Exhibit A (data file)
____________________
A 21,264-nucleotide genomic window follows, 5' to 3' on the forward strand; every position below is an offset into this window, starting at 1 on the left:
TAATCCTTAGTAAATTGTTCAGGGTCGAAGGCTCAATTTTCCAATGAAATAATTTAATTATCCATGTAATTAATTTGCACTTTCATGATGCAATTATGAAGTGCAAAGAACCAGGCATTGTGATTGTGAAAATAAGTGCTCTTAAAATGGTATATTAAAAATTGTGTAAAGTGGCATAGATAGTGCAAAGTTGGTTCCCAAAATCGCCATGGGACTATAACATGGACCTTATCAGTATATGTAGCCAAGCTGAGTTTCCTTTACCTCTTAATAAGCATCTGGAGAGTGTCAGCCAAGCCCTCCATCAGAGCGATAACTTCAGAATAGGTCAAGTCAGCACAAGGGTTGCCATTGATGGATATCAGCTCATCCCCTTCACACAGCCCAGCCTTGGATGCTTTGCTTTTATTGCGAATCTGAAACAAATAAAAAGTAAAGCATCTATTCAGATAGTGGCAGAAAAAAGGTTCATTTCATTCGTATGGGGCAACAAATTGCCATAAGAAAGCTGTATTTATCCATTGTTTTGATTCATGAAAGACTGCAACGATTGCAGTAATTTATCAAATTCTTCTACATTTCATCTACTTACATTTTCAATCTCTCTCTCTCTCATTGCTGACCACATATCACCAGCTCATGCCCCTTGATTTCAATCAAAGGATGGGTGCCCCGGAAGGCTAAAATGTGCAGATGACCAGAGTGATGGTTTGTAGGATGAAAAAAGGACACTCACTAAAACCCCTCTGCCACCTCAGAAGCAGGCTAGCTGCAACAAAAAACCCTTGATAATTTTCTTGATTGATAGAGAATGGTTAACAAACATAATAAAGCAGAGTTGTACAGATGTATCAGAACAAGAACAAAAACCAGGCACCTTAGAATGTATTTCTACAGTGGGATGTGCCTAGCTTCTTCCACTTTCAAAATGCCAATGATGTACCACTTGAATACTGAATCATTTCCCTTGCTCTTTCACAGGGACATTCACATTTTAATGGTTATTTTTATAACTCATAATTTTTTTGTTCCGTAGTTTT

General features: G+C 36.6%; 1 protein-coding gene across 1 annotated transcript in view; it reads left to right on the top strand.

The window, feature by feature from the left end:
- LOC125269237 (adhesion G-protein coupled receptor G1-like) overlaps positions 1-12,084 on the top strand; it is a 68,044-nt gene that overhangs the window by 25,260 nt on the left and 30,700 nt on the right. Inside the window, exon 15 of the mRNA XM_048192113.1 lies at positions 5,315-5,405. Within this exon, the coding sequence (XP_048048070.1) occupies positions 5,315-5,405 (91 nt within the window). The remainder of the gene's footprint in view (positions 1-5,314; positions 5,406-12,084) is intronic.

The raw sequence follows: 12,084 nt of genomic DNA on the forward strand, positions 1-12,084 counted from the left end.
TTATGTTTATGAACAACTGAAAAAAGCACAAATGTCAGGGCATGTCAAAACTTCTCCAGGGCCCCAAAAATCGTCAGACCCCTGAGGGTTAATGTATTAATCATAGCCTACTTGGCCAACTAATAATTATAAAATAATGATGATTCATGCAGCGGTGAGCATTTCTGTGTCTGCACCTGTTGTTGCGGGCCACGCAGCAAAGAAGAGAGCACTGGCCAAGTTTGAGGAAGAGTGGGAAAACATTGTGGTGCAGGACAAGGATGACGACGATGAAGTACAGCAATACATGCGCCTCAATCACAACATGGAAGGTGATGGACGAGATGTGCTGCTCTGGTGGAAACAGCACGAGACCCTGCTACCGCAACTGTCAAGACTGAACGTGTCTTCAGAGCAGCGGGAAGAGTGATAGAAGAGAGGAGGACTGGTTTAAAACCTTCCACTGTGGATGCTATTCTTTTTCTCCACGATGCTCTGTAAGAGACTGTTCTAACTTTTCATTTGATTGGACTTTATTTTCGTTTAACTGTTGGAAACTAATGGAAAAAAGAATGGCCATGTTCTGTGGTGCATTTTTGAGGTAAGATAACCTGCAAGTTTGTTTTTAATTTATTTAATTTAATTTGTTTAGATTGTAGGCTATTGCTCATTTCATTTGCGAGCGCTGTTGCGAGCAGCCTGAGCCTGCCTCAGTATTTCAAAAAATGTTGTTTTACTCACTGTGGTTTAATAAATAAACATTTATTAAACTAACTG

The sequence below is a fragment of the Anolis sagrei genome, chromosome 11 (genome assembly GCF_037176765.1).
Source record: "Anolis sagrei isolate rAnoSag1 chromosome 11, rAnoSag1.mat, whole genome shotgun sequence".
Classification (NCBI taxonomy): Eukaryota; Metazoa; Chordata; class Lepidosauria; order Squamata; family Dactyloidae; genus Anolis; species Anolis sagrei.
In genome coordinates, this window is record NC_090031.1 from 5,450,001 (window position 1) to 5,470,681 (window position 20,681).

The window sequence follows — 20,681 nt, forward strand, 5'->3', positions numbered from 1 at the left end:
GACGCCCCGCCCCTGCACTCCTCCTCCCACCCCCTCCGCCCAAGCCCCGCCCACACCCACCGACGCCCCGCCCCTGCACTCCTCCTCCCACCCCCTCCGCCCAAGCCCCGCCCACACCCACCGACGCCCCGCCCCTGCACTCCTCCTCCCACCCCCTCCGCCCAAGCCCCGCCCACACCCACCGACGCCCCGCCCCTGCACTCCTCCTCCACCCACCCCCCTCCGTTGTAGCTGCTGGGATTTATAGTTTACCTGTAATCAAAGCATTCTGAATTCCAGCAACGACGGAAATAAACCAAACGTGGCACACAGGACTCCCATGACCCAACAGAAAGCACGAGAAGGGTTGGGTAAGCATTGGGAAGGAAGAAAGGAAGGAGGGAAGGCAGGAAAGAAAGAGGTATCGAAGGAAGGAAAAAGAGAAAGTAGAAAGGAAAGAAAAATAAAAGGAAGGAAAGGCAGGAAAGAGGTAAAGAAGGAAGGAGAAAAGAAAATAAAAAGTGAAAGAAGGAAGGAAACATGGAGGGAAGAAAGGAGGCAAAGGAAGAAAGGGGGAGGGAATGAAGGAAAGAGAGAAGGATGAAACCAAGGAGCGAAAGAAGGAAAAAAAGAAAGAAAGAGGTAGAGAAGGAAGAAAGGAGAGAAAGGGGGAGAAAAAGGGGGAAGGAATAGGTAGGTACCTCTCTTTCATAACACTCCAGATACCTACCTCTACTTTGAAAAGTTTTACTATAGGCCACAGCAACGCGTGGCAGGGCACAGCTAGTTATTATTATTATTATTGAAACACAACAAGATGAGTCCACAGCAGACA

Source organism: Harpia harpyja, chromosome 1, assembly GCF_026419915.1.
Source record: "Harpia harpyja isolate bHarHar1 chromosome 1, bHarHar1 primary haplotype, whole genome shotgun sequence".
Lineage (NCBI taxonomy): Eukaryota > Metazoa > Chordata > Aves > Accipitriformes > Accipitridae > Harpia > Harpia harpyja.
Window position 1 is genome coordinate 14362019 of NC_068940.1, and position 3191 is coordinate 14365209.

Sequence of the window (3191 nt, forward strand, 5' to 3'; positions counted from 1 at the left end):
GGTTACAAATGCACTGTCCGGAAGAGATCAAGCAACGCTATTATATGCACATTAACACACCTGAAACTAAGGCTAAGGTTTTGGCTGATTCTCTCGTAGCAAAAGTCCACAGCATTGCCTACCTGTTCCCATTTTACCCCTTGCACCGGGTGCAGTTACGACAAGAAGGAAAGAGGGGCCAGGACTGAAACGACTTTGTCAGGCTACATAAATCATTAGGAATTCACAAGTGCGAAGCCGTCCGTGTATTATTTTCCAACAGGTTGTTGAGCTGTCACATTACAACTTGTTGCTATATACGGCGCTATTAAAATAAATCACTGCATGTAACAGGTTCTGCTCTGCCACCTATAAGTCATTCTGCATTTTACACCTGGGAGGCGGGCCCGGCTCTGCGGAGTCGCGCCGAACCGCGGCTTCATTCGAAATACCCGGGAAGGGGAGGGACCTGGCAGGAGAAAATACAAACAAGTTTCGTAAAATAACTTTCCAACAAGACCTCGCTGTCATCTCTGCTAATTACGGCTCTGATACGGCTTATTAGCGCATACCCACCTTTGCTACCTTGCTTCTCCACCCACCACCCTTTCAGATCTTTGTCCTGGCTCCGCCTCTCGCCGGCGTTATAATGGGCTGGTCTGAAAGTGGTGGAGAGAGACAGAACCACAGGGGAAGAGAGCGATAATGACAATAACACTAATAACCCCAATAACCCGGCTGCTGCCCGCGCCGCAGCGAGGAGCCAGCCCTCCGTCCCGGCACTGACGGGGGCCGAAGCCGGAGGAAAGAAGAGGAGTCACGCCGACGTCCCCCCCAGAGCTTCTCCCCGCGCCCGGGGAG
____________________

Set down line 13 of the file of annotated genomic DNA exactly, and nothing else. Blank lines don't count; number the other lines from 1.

GACGCCCCGCCCCTGCACTCCTCCTCCCACCCCCTCCGCCCAAGCCCCGCCCACACCCACCGACGCCCCGCCCCTGCACTCCTCCTCCCACCCCCTCCGCCCAAGCCCCGCCCACACCCACCGACGCCCCGCCCCTGCACTCCTCCTCCCACCCCCTCCGCCCAAGCCCCGCCCACACCCACCGACGCCCCGCCCCTGCACTCCTCCTCCACCCACCCCCCTCCGTTGTAGCTGCTGGGATTTATAGTTTACCTGTAATCAAAGCATTCTGAATTCCAGCAACGACGGAAATAAACCAAACGTGGCACACAGGACTCCCATGACCCAACAGAAAGCACGAGAAGGGTTGGGTAAGCATTGGGAAGGAAGAAAGGAAGGAGGGAAGGCAGGAAAGAAAGAGGTATCGAAGGAAGGAAAAAGAGAAAGTAGAAAGGAAAGAAAAATAAAAGGAAGGAAAGGCAGGAAAGAGGTAAAGAAGGAAGGAGAAAAGAAAATAAAAAGTGAAAGAAGGAAGGAAACATGGAGGGAAGAAAGGAGGCAAAGGAAGAAAGGGGGAGGGAATGAAGGAAAGAGAGAAGGATGAAACCAAGGAGCGAAAGAAGGAAAAAAAGAAAGAAAGAGGTAGAGAAGGAAGAAAGGAGAGAAAGGGGGAGAAAAAGGGGGAAGGAATAGGTAGGTACCTCTCTTTCATAACACTCCAGATACCTACCTCTACTTTGAAAAGTTTTACTATAGGCCACAGCAACGCGTGGCAGGGCACAGCTAGTTATTATTATTATTATTGAAACACAACAAGATGAGTCCACAGCAGACA